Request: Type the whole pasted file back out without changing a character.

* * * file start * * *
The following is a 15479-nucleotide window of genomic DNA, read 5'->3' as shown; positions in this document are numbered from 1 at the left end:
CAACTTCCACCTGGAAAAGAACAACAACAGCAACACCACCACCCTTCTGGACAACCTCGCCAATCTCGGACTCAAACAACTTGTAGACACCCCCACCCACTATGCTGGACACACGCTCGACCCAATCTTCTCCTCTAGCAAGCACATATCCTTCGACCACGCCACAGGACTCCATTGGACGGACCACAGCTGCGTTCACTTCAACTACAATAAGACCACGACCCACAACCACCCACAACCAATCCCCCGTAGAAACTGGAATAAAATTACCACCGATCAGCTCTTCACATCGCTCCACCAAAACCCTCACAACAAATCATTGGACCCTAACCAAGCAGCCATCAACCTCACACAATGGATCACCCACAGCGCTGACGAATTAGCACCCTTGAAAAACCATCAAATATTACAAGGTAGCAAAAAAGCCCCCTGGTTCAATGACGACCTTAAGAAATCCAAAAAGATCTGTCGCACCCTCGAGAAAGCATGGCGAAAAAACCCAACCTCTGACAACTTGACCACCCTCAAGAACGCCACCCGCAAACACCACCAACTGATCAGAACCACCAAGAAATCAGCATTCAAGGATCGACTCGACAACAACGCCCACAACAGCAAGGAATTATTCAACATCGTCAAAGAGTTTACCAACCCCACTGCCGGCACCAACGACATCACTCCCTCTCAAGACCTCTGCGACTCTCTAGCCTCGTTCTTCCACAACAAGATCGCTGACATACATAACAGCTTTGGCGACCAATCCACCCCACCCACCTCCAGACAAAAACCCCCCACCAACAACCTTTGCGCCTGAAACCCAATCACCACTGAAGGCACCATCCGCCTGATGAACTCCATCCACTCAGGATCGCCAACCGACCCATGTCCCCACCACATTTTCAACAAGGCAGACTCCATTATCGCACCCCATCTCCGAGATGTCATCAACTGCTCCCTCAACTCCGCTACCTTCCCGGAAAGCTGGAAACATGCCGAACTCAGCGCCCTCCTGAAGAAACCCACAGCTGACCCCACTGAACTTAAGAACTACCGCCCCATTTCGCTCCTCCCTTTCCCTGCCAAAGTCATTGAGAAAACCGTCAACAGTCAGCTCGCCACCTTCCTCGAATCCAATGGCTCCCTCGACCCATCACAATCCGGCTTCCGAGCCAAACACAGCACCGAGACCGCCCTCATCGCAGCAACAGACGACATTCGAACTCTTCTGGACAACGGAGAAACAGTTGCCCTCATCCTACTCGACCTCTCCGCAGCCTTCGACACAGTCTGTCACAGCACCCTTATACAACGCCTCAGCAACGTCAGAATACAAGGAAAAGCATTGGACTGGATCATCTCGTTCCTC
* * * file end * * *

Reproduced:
The following is a 15479-nucleotide window of genomic DNA, read 5'->3' as shown; positions in this document are numbered from 1 at the left end:
CAACTTCCACCTGGAAAAGAACAACAACAGCAACACCACCACCCTTCTGGACAACCTCGCCAATCTCGGACTCAAACAACTTGTAGACACCCCCACCCACTATGCTGGACACACGCTCGACCCAATCTTCTCCTCTAGCAAGCACATATCCTTCGACCACGCCACAGGACTCCATTGGACGGACCACAGCTGCGTTCACTTCAACTACAATAAGACCACGACCCACAACCACCCACAACCAATCCCCCGTAGAAACTGGAATAAAATTACCACCGATCAGCTCTTCACATCGCTCCACCAAAACCCTCACAACAAATCATTGGACCCTAACCAAGCAGCCATCAACCTCACACAATGGATCACCCACAGCGCTGACGAATTAGCACCCTTGAAAAACCATCAAATATTACAAGGTAGCAAAAAAGCCCCCTGGTTCAATGACGACCTTAAGAAATCCAAAAAGATCTGTCGCACCCTCGAGAAAGCATGGCGAAAAAACCCAACCTCTGACAACTTGACCACCCTCAAGAACGCCACCCGCAAACACCACCAACTGATCAGAACCACCAAGAAATCAGCATTCAAGGATCGACTCGACAACAACGCCCACAACAGCAAGGAATTATTCAACATCGTCAAAGAGTTTACCAACCCCACTGCCGGCACCAACGACATCACTCCCTCTCAAGACCTCTGCGACTCTCTAGCCTCGTTCTTCCACAACAAGATCGCTGACATACATAACAGCTTTGGCGACCAATCCACCCCACCCACCTCCAGACAAAAACCCCCCACCAACAACCTTTGCGCCTGAAACCCAATCACCACTGAAGGCACCATCCGCCTGATGAACTCCATCCACTCAGGATCGCCAACCGACCCATGTCCCCACCACATTTTCAACAAGGCAGACTCCATTATCGCACCCCATCTCCGAGATGTCATCAACTGCTCCCTCAACTCCGCTACCTTCCCGGAAAGCTGGAAACATGCCGAACTCAGCGCCCTCCTGAAGAAACCCACAGCTGACCCCACTGAACTTAAGAACTACCGCCCCATTTCGCTCCTCCCTTTCCCTGCCAAAGTCATTGAGAAAACCGTCAACAGTCAGCTCGCCACCTTCCTCGAATCCAATGGCTCCCTCGACCCATCACAATCCGGCTTCCGAGCCAAACACAGCACCGAGACCGCCCTCATCGCAGCAACAGACGACATTCGAACTCTTCTGGACAACGGAGAAACAGTTGCCCTCATCCTACTCGACCTCTCCGCAGCCTTCGACACAGTCTGTCACAGCACCCTTATACAACGCCTCAGCAACGTCAGAATACAAGGAAAAGCATTGGACTGGATCATCTCGTTCCTC